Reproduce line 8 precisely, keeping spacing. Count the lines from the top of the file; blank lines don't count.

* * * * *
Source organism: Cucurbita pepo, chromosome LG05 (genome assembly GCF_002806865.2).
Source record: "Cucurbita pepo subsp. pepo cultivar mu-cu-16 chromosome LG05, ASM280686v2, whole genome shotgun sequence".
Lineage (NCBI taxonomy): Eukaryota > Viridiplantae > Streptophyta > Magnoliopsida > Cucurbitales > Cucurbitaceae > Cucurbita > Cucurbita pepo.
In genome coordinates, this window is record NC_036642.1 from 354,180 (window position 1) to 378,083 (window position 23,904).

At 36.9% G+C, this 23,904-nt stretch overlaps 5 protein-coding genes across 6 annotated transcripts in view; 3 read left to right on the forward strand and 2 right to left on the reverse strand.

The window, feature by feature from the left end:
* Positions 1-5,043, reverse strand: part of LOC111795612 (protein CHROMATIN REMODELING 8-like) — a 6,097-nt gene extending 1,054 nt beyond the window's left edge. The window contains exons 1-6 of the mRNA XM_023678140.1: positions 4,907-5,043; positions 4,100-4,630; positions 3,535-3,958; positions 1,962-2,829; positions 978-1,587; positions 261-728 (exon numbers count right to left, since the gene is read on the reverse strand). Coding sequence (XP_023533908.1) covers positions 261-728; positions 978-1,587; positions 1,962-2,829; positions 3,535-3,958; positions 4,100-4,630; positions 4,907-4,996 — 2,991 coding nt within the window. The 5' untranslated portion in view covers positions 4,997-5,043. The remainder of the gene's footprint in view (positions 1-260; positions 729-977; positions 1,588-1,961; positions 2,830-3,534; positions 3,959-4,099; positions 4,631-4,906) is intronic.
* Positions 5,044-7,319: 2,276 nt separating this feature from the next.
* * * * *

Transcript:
* Positions 5,044-7,319: 2,276 nt separating this feature from the next.